If you think the reviewers have badly misunderstood your paper, the usual course of action would be to contact the editor who handled the paper, explain the mistake made by the reviewers, and request that the editor either have the reviewers reconsider the paper or send it to other reviewers. This is not the sort of thing that one would normally escalate to the publisher, since they are not usually qualified to review technical issues or professional opinions, and in any case would (should!) be loathe to interfere with the journal's editorial independence.
Be prepared, however, that the editor may simply let the rejection stand, on any of the following grounds or others:
It was your responsibility to write the paper in such a way as to clearly state its results. If the reviewers misunderstood your result, then that indicates that it is not clearly written, and hence not suitable for publication.
The editor feels, based on other points in the reviews or on his/her own opinion, that the paper is not strong enough.
As such, you may want to just drop the matter, revise the paper to state your results even more clearly, and submit somewhere else.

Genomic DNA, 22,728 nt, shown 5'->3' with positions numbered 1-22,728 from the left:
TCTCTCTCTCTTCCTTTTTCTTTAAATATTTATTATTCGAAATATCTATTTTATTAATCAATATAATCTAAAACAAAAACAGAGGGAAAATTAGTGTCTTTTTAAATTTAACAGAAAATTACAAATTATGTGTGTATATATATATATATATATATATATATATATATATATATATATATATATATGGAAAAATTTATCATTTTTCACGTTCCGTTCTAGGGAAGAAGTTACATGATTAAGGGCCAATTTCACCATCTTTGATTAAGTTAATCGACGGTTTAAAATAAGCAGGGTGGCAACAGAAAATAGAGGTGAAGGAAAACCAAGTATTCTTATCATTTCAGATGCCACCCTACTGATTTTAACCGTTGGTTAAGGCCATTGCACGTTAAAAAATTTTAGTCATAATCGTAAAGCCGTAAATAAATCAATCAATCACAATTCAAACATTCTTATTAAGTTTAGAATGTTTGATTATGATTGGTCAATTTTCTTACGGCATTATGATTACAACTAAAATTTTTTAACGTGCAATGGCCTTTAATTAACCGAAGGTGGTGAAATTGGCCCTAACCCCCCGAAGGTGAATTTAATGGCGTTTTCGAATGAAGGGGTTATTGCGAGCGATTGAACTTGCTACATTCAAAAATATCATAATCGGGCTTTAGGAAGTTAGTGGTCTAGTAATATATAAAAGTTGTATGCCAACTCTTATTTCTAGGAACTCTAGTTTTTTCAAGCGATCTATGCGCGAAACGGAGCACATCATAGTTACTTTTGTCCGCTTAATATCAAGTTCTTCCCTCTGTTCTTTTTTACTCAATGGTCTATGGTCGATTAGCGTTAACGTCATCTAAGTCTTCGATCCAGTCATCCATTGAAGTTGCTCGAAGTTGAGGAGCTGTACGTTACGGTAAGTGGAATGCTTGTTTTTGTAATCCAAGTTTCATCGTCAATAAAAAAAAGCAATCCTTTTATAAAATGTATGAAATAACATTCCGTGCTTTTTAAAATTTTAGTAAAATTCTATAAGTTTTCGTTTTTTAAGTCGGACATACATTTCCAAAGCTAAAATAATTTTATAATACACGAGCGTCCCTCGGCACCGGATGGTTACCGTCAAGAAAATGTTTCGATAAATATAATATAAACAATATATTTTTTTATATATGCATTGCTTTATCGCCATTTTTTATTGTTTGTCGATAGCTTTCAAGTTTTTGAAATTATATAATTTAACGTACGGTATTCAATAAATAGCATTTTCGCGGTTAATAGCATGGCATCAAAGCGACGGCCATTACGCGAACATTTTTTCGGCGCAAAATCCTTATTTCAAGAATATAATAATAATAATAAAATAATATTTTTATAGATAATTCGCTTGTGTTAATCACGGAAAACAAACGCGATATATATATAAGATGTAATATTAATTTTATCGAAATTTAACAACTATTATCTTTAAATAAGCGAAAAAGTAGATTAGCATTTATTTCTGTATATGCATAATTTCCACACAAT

Your suspicion that the two reviewers were actually the same person is a much more serious allegation, as that would be an abuse of the peer review process. If you honestly believe that is the case, you should contact the journal's editor-in-chief with your evidence. I would only escalate to the publisher if the editor-in-chief does not appear to investigate the matter appropriately, or if the handling editor is the editor-in-chief. However, you should clearly separate that from your paper - if it seems to those in authority that your concern is mostly with your paper, rather than academic integrity in general, then your claims may be taken less seriously. (The indiscriminate use of words in all capitals will also not help your claims be taken seriously. Just a suggestion.)
And keep in mind that even in this case, you may well still want to submit your paper somewhere else. The outcome of that process won't be the automatic acceptance of your paper - at best, it will be a long investigation, a shake-up of the editorial board, and then, maybe, an offer to reconsider your paper from scratch.